Minnesota Vikings Face Another Injured Quarterback Quandary
By Joseph Gunther
The Minnesota Vikings should be getting pretty good at preparing for two quarterbacks. The Chicago Bears do not know who their starting quarterback will be when the Vikings visit Soldier Field Sunday.
Previously, the Vikings faced four straight weeks from Week 4-7 of facing a starting quarterback that was injured the previous week.
This time Bears quarterback Jay Cutler is the banged up signal caller. He was injured with a concussion during a Week 10 loss to the Houston Texans at Soldier Field. He missed the team’s 32-7 loss to the San Francisco 49ers Monday at Candlestick Park.
“I feel good, I feel good,” Cutler said during his weekly appearance on WMVP Radio in Chicago. “We’re going through the process (of being approved to return). I met on Monday morning with the doctor. I’ve got a few more hoops to jump through, so we’ll see how it goes this week.”
Despite feeling good, Cutler would not give a return date.
“I’ll be back,” Cutler also said. “I can’t say (Sunday against the Vikings) for sure, we’re still going through the process. But I’ll play again this year.”
Cutler’s replacement, Jason Campbell, completed 14 of 22 passes for 107 yards and a touchdown while throwing two interceptions and fumbling twice. The offensive line did not give Campbell much help. The former starter of several NFL teams was under constant pressure and had little chance to get the offense into a rhythm.
On Wednesday, Bears head coach Lovie Smith announced that Cutler has been cleared to practice.
Vikings head coach Leslie Frazier gave the usual response to an injured quarterback question Wednesday: “We’re going to prepare as if (Cutler) will play.”
Wide receiver Percy Harvin wanted to at least try to practice Wednesday, but the team held him out of practice. It is still unknown when he will return.
He missed the Vikings’ Week 10 victory over the Detroit Lions at Mall of America Field after spraining his ankle the previous week against the Seattle Seahawks at CenturyLink Field.
He was replaced in the lineup by Jarius Wright for the Lions game. It was the first game Wright was active in and he responded with three catches for 65 yards and a touchdown. The touchdown came a couple plays after catching a 56-yard deep pass play during the Vikings’ first offensive possession.
Harvin believes he and Wright can co-exist on the field together.
“I don’t see why not,” Harvin said. “But I’m not the coach. I’m just standing in line trying to do what they ask me to do. But definitely the more playmakers who are out there, I’m pretty sure (quarterback Christian Ponder) feels more comfortable.”
Bears kicker Robbie Gould made harsh comments about the turf at Soldier Field following the team’s loss to the Texans.
“I don’t know what’s happening,” he said in a radio interview with WMVP Radio. “This year, our field has been really bad. It’s been tore up. There have actually been some places on the field where some portions of it have actually sunk to a new low level, and the other spots are high.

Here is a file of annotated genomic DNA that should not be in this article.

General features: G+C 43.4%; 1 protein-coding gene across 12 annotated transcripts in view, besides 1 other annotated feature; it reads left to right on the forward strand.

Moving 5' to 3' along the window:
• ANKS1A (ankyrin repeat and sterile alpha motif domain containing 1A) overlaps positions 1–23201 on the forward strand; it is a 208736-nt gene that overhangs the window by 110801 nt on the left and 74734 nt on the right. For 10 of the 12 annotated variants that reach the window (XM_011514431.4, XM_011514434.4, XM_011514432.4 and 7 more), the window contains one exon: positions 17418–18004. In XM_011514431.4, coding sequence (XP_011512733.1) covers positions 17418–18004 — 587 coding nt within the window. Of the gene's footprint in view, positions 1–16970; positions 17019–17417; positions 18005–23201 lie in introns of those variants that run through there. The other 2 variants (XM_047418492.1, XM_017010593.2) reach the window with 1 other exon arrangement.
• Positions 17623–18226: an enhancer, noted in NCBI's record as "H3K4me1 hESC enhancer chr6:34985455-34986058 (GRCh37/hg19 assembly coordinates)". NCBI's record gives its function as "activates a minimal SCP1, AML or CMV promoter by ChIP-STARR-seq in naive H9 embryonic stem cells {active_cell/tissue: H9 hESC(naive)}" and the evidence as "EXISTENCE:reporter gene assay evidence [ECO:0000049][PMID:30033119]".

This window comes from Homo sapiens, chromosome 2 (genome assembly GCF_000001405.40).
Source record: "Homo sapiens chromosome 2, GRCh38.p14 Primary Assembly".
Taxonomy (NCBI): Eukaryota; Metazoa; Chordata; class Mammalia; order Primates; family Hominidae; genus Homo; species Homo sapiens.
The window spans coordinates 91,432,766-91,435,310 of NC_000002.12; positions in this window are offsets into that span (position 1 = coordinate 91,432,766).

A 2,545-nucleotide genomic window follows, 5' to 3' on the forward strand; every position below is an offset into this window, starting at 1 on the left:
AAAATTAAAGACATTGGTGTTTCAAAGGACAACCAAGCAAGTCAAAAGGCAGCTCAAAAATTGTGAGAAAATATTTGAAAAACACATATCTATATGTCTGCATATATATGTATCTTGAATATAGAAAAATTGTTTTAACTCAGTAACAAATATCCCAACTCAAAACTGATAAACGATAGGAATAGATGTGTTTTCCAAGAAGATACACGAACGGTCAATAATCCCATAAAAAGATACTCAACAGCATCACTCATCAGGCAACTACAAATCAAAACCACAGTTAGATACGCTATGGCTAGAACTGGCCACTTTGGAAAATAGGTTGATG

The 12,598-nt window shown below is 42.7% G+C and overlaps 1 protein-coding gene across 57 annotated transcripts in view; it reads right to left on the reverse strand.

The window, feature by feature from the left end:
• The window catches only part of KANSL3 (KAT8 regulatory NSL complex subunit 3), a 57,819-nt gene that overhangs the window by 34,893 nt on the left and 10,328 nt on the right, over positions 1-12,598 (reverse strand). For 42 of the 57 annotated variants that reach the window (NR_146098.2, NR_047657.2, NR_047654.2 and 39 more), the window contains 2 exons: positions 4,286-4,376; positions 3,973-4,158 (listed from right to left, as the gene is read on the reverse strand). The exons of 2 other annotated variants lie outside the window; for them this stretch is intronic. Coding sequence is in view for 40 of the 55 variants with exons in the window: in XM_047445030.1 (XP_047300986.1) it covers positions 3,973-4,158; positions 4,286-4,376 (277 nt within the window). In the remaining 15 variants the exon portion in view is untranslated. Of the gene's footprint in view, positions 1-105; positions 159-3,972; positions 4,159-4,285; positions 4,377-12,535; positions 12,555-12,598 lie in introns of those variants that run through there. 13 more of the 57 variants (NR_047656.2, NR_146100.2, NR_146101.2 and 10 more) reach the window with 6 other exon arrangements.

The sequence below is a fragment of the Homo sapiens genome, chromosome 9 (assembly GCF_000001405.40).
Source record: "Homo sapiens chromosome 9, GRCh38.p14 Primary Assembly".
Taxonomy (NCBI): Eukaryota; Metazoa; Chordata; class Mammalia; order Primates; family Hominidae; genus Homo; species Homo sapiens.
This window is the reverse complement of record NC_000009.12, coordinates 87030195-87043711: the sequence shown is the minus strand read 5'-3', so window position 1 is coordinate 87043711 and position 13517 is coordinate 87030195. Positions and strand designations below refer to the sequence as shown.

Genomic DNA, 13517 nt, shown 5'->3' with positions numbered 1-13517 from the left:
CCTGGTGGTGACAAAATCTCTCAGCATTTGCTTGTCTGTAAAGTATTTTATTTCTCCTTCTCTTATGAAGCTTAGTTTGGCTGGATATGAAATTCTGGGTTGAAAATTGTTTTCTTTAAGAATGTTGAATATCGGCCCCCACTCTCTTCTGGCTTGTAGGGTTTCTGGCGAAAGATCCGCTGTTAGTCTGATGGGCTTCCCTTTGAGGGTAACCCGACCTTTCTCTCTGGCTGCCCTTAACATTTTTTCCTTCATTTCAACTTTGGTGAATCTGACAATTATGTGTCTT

“But it’s been really interesting to watch this year how bad our field has really been. I know we have talked about this every single year. Can we please get somebody in there that watches a news report?”
The city owns the stadium and the Chicago Parks District runs the facility. Tim LeFevour, general manager of the stadium, did not like Gould’s comment.
“Those are ridiculous comments,” he said. “He doesn’t know what he is talking about. The field has not been an issue all year, and we haven’t heard anyone else.”
Gould has complained about several things surrounding Soldier Field during his seven-plus seasons with the Bears.
“He is never satisfied,” LeFevour said.
“Watching that Sunday night game against the Texans looked like (the turf) had an impact on the game,” Frazier said Wednesday about the Bears-Texans game in Week 10.
New practice turf
The Vikings installed new turf in its practice facility during the team’s bye week.
“It is identical to what we have at the dome, and I appreciate our ownership getting that done coming out of the bye.” Frazier said. “It’s kind of refreshing for our players to come back and practice on the surface that they play on.”
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Joseph Gunther is an avid fan of Minnesota sports, including football, hockey and baseball. He covered a wide variety of sports while attending Hastings College in Hastings, Neb. While at Hastings College, he was a part of the first collegiate media group to broadcast a national tournament via television, radio, internet and newspaper at the 2004 NAIA Division II Women’s Basketball Tournament. He grew up in the Twin Cities playing three years of varsity football in high school. His work can be found on Examiner.com.